The Association for Computing Machinery (ACM) has announced Michael Stonebraker as the 2014 ACM A.M. Turing Award recipient for his work in modern database systems. Stonebraker is a researcher at the Massachusetts Institute of Technology’s Computer Science and Artificial Intelligence Laboratory (CSAIL).
“Mike has been a trailblazer in the field of databases by asking the essential questions about how we collect, organize and access information in our lives,” said Daniela Rus, director of CSAIL. “He has been both a devoted academic and a serial entrepreneur, and all of us at CSAIL are so inspired by his work and proud to have him as a colleague.”
According to the ACM, Stonebraker is a pioneer in database systems architecture, a founder of multiple database companies, and has invented a number of fundamental concepts found in most modern database systems today.
“Michael Stonebraker’s work is an integral part of how business gets done today,” said Alexander L. Wolf, president of the ACM. “Moreover, through practical application of his innovative database-management technologies and numerous business startups, he has continually demonstrated the role of the research university in driving economic development.”
This is the first year that the ACM Turing Award, also known as the Nobel Prize in Computing, comes with a US$1 million prize, funded by Google. And Alan Turing was back in the spotlight this year when a movie about his work in breaking codes during World War II was nominated for an Academy Award.
“The efficient and effective management of Big Data is crucial to our 21st-century global economy,” said Alan Eustace, senior vice president of knowledge at Google. “Michael Stonebraker invented many of the architectures and strategies that are the foundation of virtually all modern database systems.”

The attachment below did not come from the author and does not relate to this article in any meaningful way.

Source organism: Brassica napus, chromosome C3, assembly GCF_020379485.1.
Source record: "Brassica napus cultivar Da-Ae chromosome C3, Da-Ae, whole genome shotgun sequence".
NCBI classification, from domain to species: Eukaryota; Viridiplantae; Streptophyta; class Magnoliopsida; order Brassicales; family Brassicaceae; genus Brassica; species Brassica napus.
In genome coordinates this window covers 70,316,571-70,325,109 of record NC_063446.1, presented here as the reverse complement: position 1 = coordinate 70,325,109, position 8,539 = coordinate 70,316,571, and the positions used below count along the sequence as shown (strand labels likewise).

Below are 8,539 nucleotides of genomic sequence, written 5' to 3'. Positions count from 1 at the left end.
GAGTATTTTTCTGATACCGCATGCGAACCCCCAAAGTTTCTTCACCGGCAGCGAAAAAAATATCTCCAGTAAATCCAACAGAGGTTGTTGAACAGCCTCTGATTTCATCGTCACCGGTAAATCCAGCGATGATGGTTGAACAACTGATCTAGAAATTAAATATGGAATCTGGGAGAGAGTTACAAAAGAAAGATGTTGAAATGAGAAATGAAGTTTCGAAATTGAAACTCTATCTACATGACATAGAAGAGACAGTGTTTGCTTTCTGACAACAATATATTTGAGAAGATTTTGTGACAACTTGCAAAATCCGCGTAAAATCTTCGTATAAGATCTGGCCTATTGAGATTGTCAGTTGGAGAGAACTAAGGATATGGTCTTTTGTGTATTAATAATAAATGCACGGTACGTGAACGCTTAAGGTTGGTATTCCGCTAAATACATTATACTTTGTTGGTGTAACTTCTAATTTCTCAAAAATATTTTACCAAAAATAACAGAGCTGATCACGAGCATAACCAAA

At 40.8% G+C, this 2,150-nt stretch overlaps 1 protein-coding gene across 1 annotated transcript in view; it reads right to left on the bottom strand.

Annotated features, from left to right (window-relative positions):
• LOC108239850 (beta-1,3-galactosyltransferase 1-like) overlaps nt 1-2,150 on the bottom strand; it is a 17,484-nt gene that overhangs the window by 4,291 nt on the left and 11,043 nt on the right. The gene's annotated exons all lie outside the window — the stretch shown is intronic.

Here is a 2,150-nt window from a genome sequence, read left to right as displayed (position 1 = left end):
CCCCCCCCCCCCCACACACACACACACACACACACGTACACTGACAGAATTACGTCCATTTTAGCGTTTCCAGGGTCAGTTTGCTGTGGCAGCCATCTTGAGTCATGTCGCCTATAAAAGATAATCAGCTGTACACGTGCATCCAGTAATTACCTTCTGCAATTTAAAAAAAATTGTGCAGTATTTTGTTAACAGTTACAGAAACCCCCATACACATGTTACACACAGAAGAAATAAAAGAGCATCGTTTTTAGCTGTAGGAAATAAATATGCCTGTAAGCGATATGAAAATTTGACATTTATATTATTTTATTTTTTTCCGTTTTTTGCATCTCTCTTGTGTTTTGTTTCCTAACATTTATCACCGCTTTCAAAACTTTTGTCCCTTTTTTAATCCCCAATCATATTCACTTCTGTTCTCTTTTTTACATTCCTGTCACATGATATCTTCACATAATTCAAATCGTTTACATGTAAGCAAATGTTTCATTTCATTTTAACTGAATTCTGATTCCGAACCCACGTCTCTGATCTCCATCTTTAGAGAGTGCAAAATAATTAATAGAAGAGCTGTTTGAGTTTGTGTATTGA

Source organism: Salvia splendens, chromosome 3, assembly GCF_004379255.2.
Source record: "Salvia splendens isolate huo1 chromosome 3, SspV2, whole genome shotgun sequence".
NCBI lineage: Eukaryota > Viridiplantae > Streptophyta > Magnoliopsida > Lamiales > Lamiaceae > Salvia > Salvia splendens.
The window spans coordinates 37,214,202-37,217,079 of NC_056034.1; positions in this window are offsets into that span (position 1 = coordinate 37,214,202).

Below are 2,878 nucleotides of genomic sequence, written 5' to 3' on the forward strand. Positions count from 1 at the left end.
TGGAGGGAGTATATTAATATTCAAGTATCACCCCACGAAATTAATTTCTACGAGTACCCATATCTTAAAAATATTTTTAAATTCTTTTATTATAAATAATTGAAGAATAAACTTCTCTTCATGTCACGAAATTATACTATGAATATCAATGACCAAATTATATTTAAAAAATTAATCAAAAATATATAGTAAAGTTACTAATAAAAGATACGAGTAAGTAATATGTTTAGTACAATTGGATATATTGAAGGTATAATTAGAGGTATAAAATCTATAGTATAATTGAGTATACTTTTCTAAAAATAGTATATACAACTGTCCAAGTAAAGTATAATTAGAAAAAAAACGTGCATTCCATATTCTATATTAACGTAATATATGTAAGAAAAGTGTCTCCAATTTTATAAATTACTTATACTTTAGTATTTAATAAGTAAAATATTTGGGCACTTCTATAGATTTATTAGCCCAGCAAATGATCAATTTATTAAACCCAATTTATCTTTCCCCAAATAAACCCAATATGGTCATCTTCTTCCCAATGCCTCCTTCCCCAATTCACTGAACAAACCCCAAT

The ACM noted that database systems are one of the most commercially successful software systems and a vital part of today’s global economy. And thanks to Stonebraker’s work, he ensured their widespread adoption.
Some of Stonebraker’s recent work includes the development of Ingres and Postgres. With Ingres, he made major contributions such as query language design, query processing techniques, access methods and concurrency control. The release of Postgres introduced the object-relational model of database architecture, according to the ACM.
In addition, Stonebraker has developed one of the first distributed database systems—Distributed Ingres—and has been an advocate for a “no size fits all” approach to database systems architecture. Other contributions include real-time processing over streaming data sources, optimized database systems for complex queries, a distributed main-memory online transaction processing system, and an extreme-scale data-management and data-analysis system.
“It’s every computer scientist’s dream to get this award, and I am so very honored to be selected,” said Stonebraker. “It reinforces and validates the importance of the work that I have been doing alongside so many other researchers in the field of database management systems.”
Past winners have included Vint Cerf and Robert E. Kahn (2004); Peter Naur (2005); Frances E. Allen (2006); Edmund M. Clarke, E. Allen Emerson and Joseph Sifakis (2007); Barbara Liskov (2008); Charles P. Thacker (2009); Leslie G. Valiant (2010); Judea Pearl (2011); Shafi Goldwasser and Silvio Micali (2012); and Leslie Lamport (2013).
The ACM will present Stonebraker with the 2014 Turing Award at its annual awards banquet on June 20, in San Francisco.